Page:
The Catholic Church and women's health: Will a new Pope bring change?
With the resignation of Pope Benedict, does that mean there will be real change in areas where the Catholic Church is seen to be at odds even with its own people? Paedophile priests aside, I wish to focus on the attitude of the church toward women, their health needs, and in particular contraception and abortion. There have been recent events in Europe regarding these issues which are worth discussing.
Jackie Jones, writing for the Irish Times, wrote of her disapproval of a custom in Ireland, a country with strong Catholic traditions, where medical professionals address women patients as “mother”. Catholic bishops have spoken about their “two-patient model” regarding maternity services in which mother and child are treated as one unit. Jones’ objection is that referring to a woman as “mother” means treating that woman as a role rather than as a person; it implies that women are for breeding, and cannot be considered in separation from that role. Such a stance skews any possible discussion on abortion: “Women have the right to be treated as equal, responsible, capable human beings, independent of any roles they may assume. Women are entitled to medical services in their own right, including abortion.”
Ireland is not the only country in Europe where Catholic views have conflicted with the health needs of women. As reported by Der Spiegel in January of this year, certain Catholic hospitals in Germany refused to examine a rape victim. The case was reported by an emergency centre doctor who treated a 25-year-old woman suspected of being the victim of a date-rape drug. After prescribing the ‘morning after pill’, the doctor contacted two Catholic hospitals, and both hospitals refused to provide the gynaecological examination requested by the doctor and the woman. This refusal was given because Catholic hospitals do not want to be in the position of having to advise victims of rape regarding possible unwanted pregnancies. The case caused uproar in the community, and a defensive reaction by the Catholic Church at the time.
Following that case, as reported recently by the Washington Post, German bishops have now agreed that emergency contraception may be prescribed by Catholic hospitals to rape victims. However, the newly stated stance on this issue only covers contraception designed to prevent conception through, for example, impeding sperm from reaching the egg or preventing ovulation. Catholic hospitals are still forbidden from using drugs which work through interception, dislodging or otherwise affecting an already fertilized egg, in line with the Church’s position that life begins at conception. The Church also stressed that rape victims may receive “human, medical, psychological and pastoral help in Catholic hospitals”, so long as that help does not involve any method that results in the death of the embryo.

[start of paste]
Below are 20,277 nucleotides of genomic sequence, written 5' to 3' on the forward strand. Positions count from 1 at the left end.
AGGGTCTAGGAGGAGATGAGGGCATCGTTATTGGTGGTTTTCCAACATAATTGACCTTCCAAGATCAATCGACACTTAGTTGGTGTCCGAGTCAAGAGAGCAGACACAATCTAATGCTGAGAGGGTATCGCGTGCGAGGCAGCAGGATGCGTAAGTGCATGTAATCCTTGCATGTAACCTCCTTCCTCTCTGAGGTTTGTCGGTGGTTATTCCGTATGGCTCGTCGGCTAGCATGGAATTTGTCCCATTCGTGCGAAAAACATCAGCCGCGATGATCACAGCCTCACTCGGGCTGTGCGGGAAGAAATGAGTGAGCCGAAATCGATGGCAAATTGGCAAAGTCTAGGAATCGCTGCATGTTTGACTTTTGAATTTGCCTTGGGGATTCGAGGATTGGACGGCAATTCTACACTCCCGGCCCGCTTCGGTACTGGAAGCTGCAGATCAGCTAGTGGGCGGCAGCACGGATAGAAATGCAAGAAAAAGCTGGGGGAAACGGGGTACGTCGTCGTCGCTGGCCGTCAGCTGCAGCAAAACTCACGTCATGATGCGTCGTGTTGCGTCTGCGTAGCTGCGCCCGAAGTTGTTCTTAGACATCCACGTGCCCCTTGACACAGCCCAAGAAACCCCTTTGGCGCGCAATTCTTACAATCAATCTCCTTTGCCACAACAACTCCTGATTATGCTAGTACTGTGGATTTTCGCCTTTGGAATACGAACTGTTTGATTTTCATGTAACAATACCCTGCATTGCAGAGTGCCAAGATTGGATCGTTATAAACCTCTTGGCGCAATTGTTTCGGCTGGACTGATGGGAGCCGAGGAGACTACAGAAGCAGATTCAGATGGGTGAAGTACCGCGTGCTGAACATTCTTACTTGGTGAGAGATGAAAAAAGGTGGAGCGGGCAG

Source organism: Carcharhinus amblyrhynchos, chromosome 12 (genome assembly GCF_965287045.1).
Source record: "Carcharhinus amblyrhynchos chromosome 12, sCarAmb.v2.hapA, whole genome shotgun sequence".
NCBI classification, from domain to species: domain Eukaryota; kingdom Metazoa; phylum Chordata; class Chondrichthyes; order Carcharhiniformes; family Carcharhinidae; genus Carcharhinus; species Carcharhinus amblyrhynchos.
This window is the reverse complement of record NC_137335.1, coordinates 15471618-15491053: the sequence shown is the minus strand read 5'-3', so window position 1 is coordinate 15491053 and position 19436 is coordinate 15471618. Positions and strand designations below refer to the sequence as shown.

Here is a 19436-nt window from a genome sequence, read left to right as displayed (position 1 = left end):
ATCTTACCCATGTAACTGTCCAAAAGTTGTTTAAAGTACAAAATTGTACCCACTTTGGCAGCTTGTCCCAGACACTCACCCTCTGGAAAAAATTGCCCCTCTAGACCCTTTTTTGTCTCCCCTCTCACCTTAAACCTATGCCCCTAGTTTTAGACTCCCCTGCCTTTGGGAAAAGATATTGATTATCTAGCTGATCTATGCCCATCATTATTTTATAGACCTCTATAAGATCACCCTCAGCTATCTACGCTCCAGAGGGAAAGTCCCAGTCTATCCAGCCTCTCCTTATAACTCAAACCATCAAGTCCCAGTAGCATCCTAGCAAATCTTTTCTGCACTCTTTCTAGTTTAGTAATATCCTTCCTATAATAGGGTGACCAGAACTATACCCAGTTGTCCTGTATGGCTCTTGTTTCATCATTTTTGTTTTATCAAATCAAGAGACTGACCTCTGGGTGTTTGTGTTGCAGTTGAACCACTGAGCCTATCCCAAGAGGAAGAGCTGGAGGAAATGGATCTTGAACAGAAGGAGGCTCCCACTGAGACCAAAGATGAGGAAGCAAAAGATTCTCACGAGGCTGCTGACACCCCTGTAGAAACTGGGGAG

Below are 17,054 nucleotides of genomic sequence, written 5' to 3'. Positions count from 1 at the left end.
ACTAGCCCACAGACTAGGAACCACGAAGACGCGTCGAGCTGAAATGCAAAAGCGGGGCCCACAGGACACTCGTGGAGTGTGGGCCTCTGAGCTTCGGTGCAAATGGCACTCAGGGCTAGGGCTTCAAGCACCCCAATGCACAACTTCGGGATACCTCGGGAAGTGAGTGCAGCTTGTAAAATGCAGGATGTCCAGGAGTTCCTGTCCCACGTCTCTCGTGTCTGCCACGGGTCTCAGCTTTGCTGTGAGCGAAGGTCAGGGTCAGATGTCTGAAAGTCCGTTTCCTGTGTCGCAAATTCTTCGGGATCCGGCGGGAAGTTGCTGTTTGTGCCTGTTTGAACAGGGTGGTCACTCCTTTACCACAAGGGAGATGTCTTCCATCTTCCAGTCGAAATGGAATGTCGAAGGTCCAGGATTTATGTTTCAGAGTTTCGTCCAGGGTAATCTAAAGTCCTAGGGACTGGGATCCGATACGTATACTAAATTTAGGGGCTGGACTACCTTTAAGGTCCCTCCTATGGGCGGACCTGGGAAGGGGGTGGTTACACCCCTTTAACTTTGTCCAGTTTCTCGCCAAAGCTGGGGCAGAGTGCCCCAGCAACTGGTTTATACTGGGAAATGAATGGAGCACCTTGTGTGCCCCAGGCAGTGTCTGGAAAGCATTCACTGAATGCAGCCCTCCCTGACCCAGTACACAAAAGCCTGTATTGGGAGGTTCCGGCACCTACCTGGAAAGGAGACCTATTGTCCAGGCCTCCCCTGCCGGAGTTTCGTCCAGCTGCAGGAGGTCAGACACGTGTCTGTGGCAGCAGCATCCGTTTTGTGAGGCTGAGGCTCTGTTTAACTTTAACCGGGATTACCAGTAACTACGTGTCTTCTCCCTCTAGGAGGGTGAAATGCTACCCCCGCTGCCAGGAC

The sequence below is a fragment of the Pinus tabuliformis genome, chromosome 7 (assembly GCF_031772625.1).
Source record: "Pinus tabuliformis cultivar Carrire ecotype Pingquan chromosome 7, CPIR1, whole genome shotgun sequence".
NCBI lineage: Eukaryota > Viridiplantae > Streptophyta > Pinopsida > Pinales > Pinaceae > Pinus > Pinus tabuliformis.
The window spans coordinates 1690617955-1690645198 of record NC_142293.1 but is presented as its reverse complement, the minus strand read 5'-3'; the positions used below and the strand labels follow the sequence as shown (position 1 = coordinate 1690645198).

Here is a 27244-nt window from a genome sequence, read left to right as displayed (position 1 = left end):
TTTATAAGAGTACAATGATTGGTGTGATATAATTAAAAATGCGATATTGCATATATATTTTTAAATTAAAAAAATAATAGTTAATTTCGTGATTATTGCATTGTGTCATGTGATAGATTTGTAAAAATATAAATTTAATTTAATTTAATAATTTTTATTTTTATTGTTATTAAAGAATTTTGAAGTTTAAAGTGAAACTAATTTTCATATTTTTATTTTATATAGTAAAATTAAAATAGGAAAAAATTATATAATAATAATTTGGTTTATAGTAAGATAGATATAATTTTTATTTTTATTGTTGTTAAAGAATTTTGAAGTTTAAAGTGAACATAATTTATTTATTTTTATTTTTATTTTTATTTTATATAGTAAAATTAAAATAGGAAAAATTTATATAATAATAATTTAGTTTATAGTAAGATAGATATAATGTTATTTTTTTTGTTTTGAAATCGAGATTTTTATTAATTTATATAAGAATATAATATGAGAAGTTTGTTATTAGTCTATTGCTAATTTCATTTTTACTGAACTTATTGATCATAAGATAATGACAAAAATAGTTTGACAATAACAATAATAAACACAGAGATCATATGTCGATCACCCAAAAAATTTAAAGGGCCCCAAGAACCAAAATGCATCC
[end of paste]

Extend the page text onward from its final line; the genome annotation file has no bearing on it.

Despite this small concession on behalf of the Catholic Church regarding contraception, the Church is still actively pursuing its anti-abortion stance in Europe, lobbying for law changes within the European Union. There is a campaign called “One of Us”, launched in January of this year, calling for countries within the European Union to cease funding of any research and services with respect to abortion, and stem-cell research involving the destruction of human foetuses. This is a follow-up on a European Court of Justice ruling from 2011 that human life begins at conception and deserves legal protection. Currently few countries in the Union have policies in line with the 2011 ruling of the European Court of Justice, and many provide funding to scientific research and international women’s services that include offering abortions. The Catholic Church wishes to change this situation and is using every means at its disposal to attempt to do so.
While many may be hoping that the resignation of the Pope might allow for a new direction in the Church, one which may address areas where Church doctrine conflicts with the wishes of its own followers and especially the needs of women, they will likely be disappointed. The concession by German bishops to allow non-abortive contraception in the case of rape is a small one, and while positive, does not address the needs of women enough. If non-abortive contraception is now OK in the case of rape, then why shouldn’t condoms or the pill also be OK in general? This, as well as seeking to ban funding for scientific research and support services in areas which may benefit women’s health and well-being, makes it clear that the health needs of women remain secondary in the eyes of the Catholic Church, and that this attitude is unlikely to change dramatically in the near future.